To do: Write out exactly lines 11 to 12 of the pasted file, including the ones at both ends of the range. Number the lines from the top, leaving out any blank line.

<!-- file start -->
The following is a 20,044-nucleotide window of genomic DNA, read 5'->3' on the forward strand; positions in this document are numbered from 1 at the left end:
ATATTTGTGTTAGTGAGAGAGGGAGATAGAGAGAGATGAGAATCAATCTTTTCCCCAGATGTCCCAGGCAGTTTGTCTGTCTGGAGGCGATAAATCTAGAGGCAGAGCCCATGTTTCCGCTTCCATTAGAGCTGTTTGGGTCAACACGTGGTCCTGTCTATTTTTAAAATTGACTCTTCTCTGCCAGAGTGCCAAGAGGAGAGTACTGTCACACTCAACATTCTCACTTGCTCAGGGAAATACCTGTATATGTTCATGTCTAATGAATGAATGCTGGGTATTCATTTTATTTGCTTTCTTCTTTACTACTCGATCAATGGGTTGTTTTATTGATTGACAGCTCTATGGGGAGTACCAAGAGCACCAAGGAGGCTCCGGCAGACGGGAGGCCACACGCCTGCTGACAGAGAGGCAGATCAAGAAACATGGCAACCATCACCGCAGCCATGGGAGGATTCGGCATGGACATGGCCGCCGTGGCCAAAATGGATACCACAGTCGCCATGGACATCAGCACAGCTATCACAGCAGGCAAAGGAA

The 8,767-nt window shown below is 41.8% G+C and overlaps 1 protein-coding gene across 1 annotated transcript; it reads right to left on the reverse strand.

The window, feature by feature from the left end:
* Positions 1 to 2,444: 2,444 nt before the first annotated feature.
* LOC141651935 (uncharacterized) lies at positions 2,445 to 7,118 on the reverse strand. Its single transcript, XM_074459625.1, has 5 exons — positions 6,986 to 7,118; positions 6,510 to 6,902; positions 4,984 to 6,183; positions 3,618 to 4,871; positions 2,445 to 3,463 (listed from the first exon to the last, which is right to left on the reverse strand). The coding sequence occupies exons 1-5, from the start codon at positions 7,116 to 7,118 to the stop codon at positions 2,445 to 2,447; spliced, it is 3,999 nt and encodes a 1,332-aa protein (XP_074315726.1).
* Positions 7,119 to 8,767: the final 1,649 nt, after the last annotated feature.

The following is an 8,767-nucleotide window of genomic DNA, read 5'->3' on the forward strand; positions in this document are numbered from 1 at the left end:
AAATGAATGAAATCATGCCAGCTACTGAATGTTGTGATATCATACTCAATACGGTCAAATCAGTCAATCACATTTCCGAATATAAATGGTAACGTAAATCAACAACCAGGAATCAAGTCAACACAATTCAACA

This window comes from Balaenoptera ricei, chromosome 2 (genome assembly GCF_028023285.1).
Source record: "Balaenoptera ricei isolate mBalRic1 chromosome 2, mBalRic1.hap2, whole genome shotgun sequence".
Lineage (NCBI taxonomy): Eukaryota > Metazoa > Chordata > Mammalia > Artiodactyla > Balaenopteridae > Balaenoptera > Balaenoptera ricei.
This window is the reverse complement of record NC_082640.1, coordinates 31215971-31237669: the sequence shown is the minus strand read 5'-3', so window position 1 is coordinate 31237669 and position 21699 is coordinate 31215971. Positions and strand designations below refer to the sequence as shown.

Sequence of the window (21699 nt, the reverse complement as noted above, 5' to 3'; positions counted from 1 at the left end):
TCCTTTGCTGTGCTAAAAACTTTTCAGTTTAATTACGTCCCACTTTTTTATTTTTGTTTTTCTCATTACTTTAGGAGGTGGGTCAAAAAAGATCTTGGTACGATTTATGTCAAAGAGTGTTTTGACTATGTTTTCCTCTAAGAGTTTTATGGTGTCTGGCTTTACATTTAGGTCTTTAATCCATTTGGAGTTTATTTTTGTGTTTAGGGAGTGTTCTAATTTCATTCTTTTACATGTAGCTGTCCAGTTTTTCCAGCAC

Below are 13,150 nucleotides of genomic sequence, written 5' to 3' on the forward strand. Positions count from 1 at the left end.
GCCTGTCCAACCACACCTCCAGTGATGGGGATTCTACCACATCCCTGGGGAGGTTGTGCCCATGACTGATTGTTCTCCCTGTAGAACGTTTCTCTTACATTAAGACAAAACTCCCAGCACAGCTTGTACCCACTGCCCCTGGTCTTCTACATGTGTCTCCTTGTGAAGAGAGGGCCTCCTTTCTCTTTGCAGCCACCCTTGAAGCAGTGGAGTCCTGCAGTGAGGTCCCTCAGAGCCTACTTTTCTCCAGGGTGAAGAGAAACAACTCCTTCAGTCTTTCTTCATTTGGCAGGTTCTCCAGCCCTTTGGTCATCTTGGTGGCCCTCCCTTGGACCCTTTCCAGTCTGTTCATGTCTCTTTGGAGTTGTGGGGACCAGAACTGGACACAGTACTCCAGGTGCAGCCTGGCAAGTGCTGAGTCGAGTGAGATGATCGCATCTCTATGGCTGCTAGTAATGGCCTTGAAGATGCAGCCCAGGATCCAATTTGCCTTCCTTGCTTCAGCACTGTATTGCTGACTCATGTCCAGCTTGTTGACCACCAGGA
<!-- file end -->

Source record: "Balaenoptera ricei isolate mBalRic1 chromosome 2, mBalRic1.hap2, whole genome shotgun sequence".
Lineage (NCBI taxonomy): Eukaryota > Metazoa > Chordata > Mammalia > Artiodactyla > Balaenopteridae > Balaenoptera > Balaenoptera ricei.